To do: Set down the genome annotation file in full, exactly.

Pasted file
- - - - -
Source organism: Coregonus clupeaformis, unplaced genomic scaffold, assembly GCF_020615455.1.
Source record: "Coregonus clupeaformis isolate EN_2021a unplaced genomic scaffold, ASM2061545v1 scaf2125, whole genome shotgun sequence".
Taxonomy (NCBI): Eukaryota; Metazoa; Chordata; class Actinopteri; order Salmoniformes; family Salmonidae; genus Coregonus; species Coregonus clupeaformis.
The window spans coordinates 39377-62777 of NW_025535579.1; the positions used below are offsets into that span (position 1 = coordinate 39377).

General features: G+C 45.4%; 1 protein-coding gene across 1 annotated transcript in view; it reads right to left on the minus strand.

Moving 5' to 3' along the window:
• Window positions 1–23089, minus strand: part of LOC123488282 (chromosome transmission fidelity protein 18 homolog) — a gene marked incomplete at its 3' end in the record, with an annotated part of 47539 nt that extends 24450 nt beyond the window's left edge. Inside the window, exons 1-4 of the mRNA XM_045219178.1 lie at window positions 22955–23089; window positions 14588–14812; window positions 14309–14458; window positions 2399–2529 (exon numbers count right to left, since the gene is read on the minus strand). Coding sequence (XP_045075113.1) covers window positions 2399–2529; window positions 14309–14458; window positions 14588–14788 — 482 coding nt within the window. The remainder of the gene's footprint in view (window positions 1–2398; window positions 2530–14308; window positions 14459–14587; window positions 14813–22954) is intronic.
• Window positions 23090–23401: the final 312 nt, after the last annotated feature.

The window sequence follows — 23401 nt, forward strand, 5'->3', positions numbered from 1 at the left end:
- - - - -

Source organism: Coregonus clupeaformis, unplaced genomic scaffold, assembly GCF_020615455.1.
Source record: "Coregonus clupeaformis isolate EN_2021a unplaced genomic scaffold, ASM2061545v1 scaf2125, whole genome shotgun sequence".
Taxonomy (NCBI): Eukaryota; Metazoa; Chordata; class Actinopteri; order Salmoniformes; family Salmonidae; genus Coregonus; species Coregonus clupeaformis.
The window spans coordinates 39377-62777 of NW_025535579.1; the positions used below are offsets into that span (position 1 = coordinate 39377).

General features: G+C 45.4%; 1 protein-coding gene across 1 annotated transcript in view; it reads right to left on the minus strand.

Moving 5' to 3' along the window:
• Window positions 1–23089, minus strand: part of LOC123488282 (chromosome transmission fidelity protein 18 homolog) — a gene marked incomplete at its 3' end in the record, with an annotated part of 47539 nt that extends 24450 nt beyond the window's left edge. Inside the window, exons 1-4 of the mRNA XM_045219178.1 lie at window positions 22955–23089; window positions 14588–14812; window positions 14309–14458; window positions 2399–2529 (exon numbers count right to left, since the gene is read on the minus strand). Coding sequence (XP_045075113.1) covers window positions 2399–2529; window positions 14309–14458; window positions 14588–14788 — 482 coding nt within the window. The remainder of the gene's footprint in view (window positions 1–2398; window positions 2530–14308; window positions 14459–14587; window positions 14813–22954) is intronic.
• Window positions 23090–23401: the final 312 nt, after the last annotated feature.

The window sequence follows — 23401 nt, forward strand, 5'->3', positions numbered from 1 at the left end: